America and West Indies: March 1672

Pages 335-344

Calendar of State Papers Colonial, America and West Indies: Volume 7, 1669-1674. Originally published by Her Majesty's Stationery Office, London, 1889.

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March 1672

Mar. 1.
Old Harbour,
772. Major James Banister to Sec. Lord Arlington. Apologises for having given his Lordship so many troubles, and declares his honest hopes and hearty wishes for his good health, with many acknowledgments of his kindnesses. 1 p. [Col. Papers, Vol. XXVIII.,No. 22.]
Mar. 2.
773. Sir Thos. Lynch to Sec. Lord Arlington. By this ship has at large written to his Lordship; this letter only relates to himself. Is mightily obliged for his Lordship's assurance to Sir C. Lyttleton of the continuance of his favour, and not so troubled to understand by his Lordship's of December 15th last, that his enemies censure and undervalue his services. In a few years hopes they will have more cause to be angry with him, for knows such people reckon prosperity a crime, but as yet is not guilty of that, having contracted a debt of 2,000l. His advantages are only in prospect; is troubled they are not nearer, that he might have rendered his Lordship an acknowledgment. Is not wanting to the King's and island's interests, but as yet has done least for himself, though he has got the Assembly to raise the Governor's salary to 1,500l. per annum. His chief hope was to have stolen into a little commerce with the Spaniards, but finds this Peace makes them more cautious and that it is difficult, so has considered of doing it more overtly by way of the Asientistas at Madrid. His Lordship will see by enclosed how he proposes it to Sir W. G[odolphin], and if he can effect anything like this, Sir Thos. will provide the negroes and take on him the charge and care of managing all, and his Lordship shall have one third of the whole profit, only paying proportionably when any loss happens. Cannot foresee that anything can be done but this way; has sent three times to Cartagena, yet could never buy so much as an emerald, but others have sold some few straggling negroes, for it is only for that the Spaniards will venture. Has now sent Sir C. L[yttleton] a "paque" of excellent cocoa silvestre containing 125 lb., 50 for the King, as much for his Lordship, and the rest for Lady Herbert; also two bunches of vanillas, which he believes Mr. Chiffinch will make up best; and eight or ten "rollitos" of most excellent Verina (?) tobacco for his Lordship. His wife sent her ladyship 400 lb. of the best white sugar from Barbadoes, and a tortoise shell box from here, with combs and some vanillas, but does not dare to importune her too often with letters, besides acting now the nurse, housekeeper, and paintress makes her as busy as if she had all the affairs of this new world on her; but she bids him say that Daniel is well, but the most lying and thieving boy in nature. Begs him to write or command his secretary to do so frequently, lest for want of directions he should err; but hopes never to that degree S. C[has.] W[heeler] has, for if the masters that come hither be believed he has been exceedingly criminal and severe; "but I rather think they are English, so subject to murmur much for a little cause." 2 pp. [Col. Papers, Vol. XXVIII., No. 23.]
Mar. 5.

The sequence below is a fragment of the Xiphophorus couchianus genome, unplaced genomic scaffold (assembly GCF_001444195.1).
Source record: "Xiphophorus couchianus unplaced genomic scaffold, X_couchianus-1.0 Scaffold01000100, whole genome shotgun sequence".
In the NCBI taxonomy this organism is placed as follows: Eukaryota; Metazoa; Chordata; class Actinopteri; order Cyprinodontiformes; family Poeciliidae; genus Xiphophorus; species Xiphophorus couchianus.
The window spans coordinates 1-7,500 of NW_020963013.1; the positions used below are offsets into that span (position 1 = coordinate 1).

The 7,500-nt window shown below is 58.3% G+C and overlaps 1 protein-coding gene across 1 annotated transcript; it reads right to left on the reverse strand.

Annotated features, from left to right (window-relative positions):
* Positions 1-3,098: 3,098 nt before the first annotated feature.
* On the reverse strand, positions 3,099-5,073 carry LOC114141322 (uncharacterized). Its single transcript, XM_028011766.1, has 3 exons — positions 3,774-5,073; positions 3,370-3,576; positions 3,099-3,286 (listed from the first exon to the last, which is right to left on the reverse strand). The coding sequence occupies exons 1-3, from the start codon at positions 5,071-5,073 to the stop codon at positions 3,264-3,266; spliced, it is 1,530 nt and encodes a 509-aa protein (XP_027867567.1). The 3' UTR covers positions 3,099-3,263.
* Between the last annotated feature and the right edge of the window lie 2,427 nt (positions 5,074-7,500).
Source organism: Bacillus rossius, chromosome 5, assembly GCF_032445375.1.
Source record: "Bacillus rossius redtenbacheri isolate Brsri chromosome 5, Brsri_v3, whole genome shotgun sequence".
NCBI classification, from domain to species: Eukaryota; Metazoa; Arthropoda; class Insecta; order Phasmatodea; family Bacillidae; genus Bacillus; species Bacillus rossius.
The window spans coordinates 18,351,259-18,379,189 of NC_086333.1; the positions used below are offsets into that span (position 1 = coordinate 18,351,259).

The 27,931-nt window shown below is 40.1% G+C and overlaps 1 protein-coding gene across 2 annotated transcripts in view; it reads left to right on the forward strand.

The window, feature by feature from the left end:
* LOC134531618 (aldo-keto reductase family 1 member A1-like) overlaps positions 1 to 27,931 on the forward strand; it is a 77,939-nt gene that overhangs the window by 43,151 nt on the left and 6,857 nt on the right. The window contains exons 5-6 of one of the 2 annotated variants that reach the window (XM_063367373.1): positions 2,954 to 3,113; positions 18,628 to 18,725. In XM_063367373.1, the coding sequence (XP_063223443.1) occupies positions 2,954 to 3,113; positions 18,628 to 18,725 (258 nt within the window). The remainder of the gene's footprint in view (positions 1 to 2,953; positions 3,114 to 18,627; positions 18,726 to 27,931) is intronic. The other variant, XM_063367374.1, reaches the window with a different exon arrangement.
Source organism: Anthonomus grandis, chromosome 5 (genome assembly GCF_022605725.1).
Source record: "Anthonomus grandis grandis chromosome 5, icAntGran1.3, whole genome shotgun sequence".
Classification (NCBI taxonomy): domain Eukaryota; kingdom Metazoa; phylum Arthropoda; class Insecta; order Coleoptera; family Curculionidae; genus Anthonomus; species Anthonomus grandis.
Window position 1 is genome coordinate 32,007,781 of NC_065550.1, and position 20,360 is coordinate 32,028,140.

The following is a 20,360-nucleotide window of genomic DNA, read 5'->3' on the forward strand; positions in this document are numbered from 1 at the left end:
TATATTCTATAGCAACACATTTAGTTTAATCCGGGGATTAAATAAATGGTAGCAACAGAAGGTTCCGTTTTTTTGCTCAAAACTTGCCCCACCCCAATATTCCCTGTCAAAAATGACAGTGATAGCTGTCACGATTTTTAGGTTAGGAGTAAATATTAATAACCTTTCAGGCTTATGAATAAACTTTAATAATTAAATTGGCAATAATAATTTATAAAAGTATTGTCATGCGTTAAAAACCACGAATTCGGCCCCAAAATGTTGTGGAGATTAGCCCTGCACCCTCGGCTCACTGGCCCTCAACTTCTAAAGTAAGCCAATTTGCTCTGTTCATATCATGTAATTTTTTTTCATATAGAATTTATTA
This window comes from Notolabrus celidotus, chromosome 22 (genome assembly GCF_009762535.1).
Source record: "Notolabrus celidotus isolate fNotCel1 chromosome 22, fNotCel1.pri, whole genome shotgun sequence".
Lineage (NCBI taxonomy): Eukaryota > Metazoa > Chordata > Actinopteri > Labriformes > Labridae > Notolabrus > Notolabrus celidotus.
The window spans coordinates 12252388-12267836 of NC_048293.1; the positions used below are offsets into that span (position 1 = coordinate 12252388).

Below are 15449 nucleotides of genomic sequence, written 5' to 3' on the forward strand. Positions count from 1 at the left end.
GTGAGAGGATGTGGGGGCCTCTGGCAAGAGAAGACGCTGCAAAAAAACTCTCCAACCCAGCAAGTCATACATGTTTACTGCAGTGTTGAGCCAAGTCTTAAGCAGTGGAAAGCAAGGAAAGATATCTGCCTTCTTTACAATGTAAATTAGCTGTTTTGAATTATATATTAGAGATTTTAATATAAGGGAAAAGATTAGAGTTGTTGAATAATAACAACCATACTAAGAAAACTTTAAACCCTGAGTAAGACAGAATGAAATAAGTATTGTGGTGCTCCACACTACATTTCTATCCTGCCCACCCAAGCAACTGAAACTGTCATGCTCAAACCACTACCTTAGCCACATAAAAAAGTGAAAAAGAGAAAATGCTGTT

774. Sir Thos. Lynch to Sir Chas. Lyttleton. The ketch that brought his letter of December 1, had a long passage, and came but yesterday. Its contents have hugely surprised and troubled Sir Thos., who cannot but think himself one of the most unfortunate men living, for when first appointed for this service people who did not know him undertook to judge he had neither quality nor parts for it, and now is as unkindly censured though he has taken the government to all people's satisfaction, reduced most of the privateers, and established the peace with the Spaniards, and which is most of all he did not only come hither at his own charge, but without a farthing of expense to the King, and has sent Sir Th. Modyford home prisoner. Cannot much blame Sir Th. M. for censuring him for surprising him so, but must have been strangely treacherous to his own reason and duty to have acquainted such a criminal with the King's orders. Neither would it have been safe or prudent, for he had 400 servants and slaves, and after it was done two or three swore "they were sorry they knew it not, to have cut my throat first." To avoid tumults he passed by all, and used "the miserable man," his son and friends with what respect he could, not thinking he would have made so ill a return as to have insinuated that Lynch promised him security of life and fortune from Lord Arlington; for he never made any such declaration. After the remarkable disasters of his family, said all he could to consolate him and quiet others, and on noise of tumults in the town, wrote to his son that his Lordship had said his estate must not be touched, so he might judge his father's life safe; which quieted people and settled himself better in the government. Hopes he will not allege he surrendered, and that the safety of his person and fortune was the condition; he is drowning, so glad to lay hold of the bulrush which Lynch hopes will not be turned into a spear to wound him. However, his person is in the King's power, but what his estate is now knows, for all are in his son's name. Would not have him importune the King about his fortune; threw himself at first at his Majesty's feet and would still be there till he is pleased to reward him. If the King should give him anything on this revenue it will never be paid, and is quite lost with the country for endeavouring to increase the revenue. Is horribly troubled he is so censured and envied for nothing, unless for having spent 1,700l. in coming. "And I vow to God I have already contracted above 2,500l. debt to settle myself, and shall not these three years be able to eat with 1,500l. per annum." If he governs three years will, unlike all former Governors, make it infinitely more easy for his successor; his very houses have cost near 800l., and will do his utmost to get them entailed on the King, that he who succeeds may not be so horribly incommoded as he has been. Wonders Mr. Slingesby should seem to say his letters declared that he promised Sir Th. M. security of life and fortune, for what he said is only what he wrote to Sir Thos.' son to quiet the people. What Sir T. M. alleges is "a damned untruth." What power he had the Council saw, and beyond that he could neither promise nor do anything; though in that conjuncture it was both necessary and reasonable to palliate things, and the King himself prudently wrote Sir Th. M. a letter after a certain air as if he was not displeased, of which he and his friends made great parade. Hopes Lord Arlington remembers what directions he gave him by word of mouth, for he has three or four letters from him by this opportunity, none of which blame his conduct. Were he at Whitehall is sure nothing could be objected against him, for those who envy or hate him most must confess the King's authority is now established, people all seem satisfied, trade is increased, the revenue something improved, planting advanced, the militia better settled and disciplined, almost all the English privateers reduced, peace perfectly established, and the Spaniards so entirely satisfied that they compliment Lynch as if he were the greatest person in the world. And if the Lords of the Treasury, the Secretaries of State, Council, and Master of the Ordnance have the state of the Government, accounts of revenue and ammunition, and full answers to all inquired after, and his Majesty have Sir Th. M. in the Tower without any expense or trouble, surely he has not served ill when with no money, a narrow title, and sick and wanting everything. Prays him to endeavour to give his Majesty a true sense of these his services. 3 pp. Col. Papers, Vol. XXVIII., No. 24.]